W3C home > Mailing lists > Public > public-html@w3.org > June 2007

Re: [whatwg] Setting innerHTML to null or undefined

From: Maciej Stachowiak <mjs@apple.com>
Date: Tue, 5 Jun 2007 09:50:39 -0700
Message-Id: <7E603E3A-2FEE-4934-A976-09909470F175@apple.com>
Cc: HTML WG <public-html@w3.org>, "Web APIs WG (public)" <public-webapi@w3.org>
To: liorean <liorean@gmail.com>


On Jun 5, 2007, at 6:29 AM, liorean wrote:

>
> On 05/06/07, Maciej Stachowiak <mjs@apple.com> wrote:
>> Actually, it's important for compatibility and conformance with past
>> specs to throw INDEX_SIZE_ERR for some (but not all) properties
>> specced as taking unsigned but actually passed a negative value.
>
> Well, IE doesn't throw INDEX_SIZE_ERR, the others do, so I guess there
> is that compatibility argument.

IE's DOM behavior is so divergent from the standard in so  many areas  
that most sites and JS libraries have two separate code paths for  
much of their scripting logic.

> However, I'm not only concerned with
> ES3 compatibility but also with how this is supposed to work in an ES4
> environment using the more advanced type system you can find in ES4.

Given ES4's compatibility goals, their DOM bindings need to behave in  
a functionally equivalent way to ES3 bindings.

>
> On 05/06/07, Maciej Stachowiak <mjs@apple.com> wrote:
>> I just have to go back to my statement above. We need to investigate
>> current browser behavior and what past specs say, and keep in mind
>> that the same IDL type may in practice be mapped to a couple of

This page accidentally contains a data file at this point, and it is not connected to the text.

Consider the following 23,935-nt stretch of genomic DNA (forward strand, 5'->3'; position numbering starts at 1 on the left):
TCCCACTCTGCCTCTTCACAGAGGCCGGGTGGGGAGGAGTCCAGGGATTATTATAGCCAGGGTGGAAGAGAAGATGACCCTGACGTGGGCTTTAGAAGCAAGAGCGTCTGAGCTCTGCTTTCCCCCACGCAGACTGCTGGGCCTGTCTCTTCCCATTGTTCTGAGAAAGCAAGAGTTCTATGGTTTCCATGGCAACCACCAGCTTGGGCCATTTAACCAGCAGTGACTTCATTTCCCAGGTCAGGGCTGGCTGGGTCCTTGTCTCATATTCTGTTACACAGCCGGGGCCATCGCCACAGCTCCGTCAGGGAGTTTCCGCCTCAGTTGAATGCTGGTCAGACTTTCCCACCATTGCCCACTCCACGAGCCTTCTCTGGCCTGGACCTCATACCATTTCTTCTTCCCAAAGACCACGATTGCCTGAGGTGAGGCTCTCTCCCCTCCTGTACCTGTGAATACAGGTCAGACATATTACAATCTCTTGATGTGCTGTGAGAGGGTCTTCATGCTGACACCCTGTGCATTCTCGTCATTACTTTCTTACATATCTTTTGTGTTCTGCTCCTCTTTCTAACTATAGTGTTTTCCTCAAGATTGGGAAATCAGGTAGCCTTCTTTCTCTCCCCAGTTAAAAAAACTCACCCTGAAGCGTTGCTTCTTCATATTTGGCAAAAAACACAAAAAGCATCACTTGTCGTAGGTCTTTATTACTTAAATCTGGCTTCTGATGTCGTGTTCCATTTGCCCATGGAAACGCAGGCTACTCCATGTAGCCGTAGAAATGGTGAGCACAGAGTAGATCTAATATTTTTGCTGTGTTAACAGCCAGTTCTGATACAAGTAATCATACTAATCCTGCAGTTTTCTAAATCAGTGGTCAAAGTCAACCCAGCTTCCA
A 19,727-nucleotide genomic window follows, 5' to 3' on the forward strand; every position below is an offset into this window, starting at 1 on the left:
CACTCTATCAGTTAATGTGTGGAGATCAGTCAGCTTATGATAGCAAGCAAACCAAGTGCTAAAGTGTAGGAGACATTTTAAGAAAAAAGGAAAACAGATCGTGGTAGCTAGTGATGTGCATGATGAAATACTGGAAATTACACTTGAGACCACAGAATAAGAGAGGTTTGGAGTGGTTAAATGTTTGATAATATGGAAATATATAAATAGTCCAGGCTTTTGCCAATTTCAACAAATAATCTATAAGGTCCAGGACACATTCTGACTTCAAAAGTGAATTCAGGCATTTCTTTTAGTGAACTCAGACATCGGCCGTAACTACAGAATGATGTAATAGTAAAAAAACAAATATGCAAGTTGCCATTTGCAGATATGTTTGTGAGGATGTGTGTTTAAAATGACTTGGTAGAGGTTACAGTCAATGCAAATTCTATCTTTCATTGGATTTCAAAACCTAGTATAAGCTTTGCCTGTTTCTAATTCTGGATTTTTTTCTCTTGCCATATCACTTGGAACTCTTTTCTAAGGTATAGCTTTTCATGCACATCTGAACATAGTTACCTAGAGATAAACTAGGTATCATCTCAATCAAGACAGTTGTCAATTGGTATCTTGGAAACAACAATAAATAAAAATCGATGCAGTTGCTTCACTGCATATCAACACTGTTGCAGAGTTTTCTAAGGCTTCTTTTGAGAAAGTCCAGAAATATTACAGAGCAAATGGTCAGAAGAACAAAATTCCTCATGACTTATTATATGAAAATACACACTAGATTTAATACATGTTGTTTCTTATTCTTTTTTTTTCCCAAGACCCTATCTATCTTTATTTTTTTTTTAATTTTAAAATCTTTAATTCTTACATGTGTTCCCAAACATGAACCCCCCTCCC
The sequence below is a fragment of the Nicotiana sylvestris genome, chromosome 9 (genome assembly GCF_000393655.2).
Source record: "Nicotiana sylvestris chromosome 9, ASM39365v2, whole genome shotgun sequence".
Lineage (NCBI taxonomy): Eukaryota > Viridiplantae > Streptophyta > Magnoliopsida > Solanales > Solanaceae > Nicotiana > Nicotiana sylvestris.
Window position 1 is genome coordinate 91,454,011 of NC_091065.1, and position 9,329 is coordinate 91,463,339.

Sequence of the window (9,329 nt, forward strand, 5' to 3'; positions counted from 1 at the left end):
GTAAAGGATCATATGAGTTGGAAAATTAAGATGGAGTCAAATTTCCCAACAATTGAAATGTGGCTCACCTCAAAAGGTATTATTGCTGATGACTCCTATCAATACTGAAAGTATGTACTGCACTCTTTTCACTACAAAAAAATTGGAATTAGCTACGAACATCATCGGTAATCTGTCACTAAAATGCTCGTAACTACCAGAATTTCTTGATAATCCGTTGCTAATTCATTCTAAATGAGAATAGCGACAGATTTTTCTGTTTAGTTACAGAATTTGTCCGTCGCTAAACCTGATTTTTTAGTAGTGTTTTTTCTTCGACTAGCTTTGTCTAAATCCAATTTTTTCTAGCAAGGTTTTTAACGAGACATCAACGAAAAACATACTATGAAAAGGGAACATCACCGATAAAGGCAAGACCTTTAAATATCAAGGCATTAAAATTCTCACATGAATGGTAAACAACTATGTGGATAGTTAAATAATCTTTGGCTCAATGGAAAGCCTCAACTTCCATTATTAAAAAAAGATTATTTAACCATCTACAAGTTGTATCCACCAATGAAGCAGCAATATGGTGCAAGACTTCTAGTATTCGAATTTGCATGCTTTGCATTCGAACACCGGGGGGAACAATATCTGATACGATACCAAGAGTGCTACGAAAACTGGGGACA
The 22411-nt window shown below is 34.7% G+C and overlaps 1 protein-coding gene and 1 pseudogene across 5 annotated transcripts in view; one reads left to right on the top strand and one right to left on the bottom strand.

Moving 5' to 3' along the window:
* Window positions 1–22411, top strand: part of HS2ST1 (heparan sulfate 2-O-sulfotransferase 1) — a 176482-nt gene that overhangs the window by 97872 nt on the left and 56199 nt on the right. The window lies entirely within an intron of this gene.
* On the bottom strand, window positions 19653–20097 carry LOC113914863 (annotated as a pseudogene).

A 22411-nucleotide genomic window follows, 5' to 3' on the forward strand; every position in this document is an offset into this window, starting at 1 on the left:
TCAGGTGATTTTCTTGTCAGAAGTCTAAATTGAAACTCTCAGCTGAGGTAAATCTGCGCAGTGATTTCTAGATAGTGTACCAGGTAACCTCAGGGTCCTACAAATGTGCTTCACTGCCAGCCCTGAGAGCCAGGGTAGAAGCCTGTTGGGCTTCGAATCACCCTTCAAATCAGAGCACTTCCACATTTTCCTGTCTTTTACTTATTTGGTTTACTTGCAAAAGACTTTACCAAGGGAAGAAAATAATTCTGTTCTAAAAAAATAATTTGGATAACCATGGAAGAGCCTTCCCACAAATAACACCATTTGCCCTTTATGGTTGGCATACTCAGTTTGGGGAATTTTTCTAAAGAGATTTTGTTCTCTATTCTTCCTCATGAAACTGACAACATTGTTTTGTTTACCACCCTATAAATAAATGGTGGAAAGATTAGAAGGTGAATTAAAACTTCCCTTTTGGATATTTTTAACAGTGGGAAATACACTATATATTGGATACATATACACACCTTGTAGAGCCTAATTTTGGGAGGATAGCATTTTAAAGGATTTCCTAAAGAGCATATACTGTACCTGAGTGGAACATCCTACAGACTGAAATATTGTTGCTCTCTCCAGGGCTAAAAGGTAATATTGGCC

>> different conversion behaviors for ECMAScript. You can't decide this
>> based just on pure logicl
>
> I'm not arguing for pure logic based spec where that is not compatible
> with the real world, only when the real world hasn't taken a clear
> stance one way or the other. I'm arguing for having the right thing
> done when possible. Particularly since I would want the ES3 bindings
> to be fully forward compatible with the ES4 types so that
> implementations of for example CharacterData.substringData could use
> an ES4 signature of:
>    CharacterData.substringData(offset:uint, count:uint):String
> and still have correct handling of negatives.

Using this type signature would break compatibility with ES3 I guess,  
since it would cause an implicit type conversion before the function  
is called. In ES4 you *could* model some of these things with types  
that inherit from the basic types but have different conversion rules  
- I don't recall if inheriting from String or numeric types is  
allowed in ES4.

Regards,
Maciej
Received on Tuesday, 5 June 2007 16:51:03 UTC

This archive was generated by hypermail 2.3.1 : Monday, 29 September 2014 09:38:45 UTC